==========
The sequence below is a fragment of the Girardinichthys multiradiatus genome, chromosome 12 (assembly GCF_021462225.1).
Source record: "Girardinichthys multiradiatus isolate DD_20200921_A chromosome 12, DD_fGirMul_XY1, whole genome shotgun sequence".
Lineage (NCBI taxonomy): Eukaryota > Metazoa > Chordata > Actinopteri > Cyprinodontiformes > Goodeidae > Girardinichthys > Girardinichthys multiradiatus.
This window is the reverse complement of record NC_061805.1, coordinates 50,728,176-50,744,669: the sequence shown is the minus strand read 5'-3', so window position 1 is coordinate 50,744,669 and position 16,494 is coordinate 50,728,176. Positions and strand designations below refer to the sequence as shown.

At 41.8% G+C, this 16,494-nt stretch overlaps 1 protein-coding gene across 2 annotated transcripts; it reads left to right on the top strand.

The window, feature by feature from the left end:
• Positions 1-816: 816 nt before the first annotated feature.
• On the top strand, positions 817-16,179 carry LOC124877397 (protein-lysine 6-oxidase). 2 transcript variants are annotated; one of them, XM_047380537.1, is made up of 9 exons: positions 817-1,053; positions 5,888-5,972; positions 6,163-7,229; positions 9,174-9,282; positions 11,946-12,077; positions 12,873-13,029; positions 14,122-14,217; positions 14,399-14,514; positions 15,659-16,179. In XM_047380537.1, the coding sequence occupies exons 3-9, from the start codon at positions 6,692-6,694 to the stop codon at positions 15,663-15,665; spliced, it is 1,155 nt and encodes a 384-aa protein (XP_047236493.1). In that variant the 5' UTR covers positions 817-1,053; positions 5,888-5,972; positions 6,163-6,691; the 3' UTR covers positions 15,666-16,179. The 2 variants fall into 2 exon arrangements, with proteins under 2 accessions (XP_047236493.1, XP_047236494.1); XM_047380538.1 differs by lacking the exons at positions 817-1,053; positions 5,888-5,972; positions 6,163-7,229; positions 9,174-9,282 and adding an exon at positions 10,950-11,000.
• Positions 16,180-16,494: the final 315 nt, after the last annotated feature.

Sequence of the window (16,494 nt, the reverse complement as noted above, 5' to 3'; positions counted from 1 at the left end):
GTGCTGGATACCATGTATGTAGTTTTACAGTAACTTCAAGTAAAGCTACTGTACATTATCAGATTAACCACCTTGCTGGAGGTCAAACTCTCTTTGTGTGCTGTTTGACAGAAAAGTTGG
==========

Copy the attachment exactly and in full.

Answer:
The sequence below is a fragment of the Girardinichthys multiradiatus genome, chromosome 12 (assembly GCF_021462225.1).
Source record: "Girardinichthys multiradiatus isolate DD_20200921_A chromosome 12, DD_fGirMul_XY1, whole genome shotgun sequence".
Lineage (NCBI taxonomy): Eukaryota > Metazoa > Chordata > Actinopteri > Cyprinodontiformes > Goodeidae > Girardinichthys > Girardinichthys multiradiatus.
This window is the reverse complement of record NC_061805.1, coordinates 50,728,176-50,744,669: the sequence shown is the minus strand read 5'-3', so window position 1 is coordinate 50,744,669 and position 16,494 is coordinate 50,728,176. Positions and strand designations below refer to the sequence as shown.

At 41.8% G+C, this 16,494-nt stretch overlaps 1 protein-coding gene across 2 annotated transcripts; it reads left to right on the top strand.

The window, feature by feature from the left end:
• Positions 1-816: 816 nt before the first annotated feature.
• On the top strand, positions 817-16,179 carry LOC124877397 (protein-lysine 6-oxidase). 2 transcript variants are annotated; one of them, XM_047380537.1, is made up of 9 exons: positions 817-1,053; positions 5,888-5,972; positions 6,163-7,229; positions 9,174-9,282; positions 11,946-12,077; positions 12,873-13,029; positions 14,122-14,217; positions 14,399-14,514; positions 15,659-16,179. In XM_047380537.1, the coding sequence occupies exons 3-9, from the start codon at positions 6,692-6,694 to the stop codon at positions 15,663-15,665; spliced, it is 1,155 nt and encodes a 384-aa protein (XP_047236493.1). In that variant the 5' UTR covers positions 817-1,053; positions 5,888-5,972; positions 6,163-6,691; the 3' UTR covers positions 15,666-16,179. The 2 variants fall into 2 exon arrangements, with proteins under 2 accessions (XP_047236493.1, XP_047236494.1); XM_047380538.1 differs by lacking the exons at positions 817-1,053; positions 5,888-5,972; positions 6,163-7,229; positions 9,174-9,282 and adding an exon at positions 10,950-11,000.
• Positions 16,180-16,494: the final 315 nt, after the last annotated feature.

Sequence of the window (16,494 nt, the reverse complement as noted above, 5' to 3'; positions counted from 1 at the left end):
GTGCTGGATACCATGTATGTAGTTTTACAGTAACTTCAAGTAAAGCTACTGTACATTATCAGATTAACCACCTTGCTGGAGGTCAAACTCTCTTTGTGTGCTGTTTGACAGAAAAGTTGG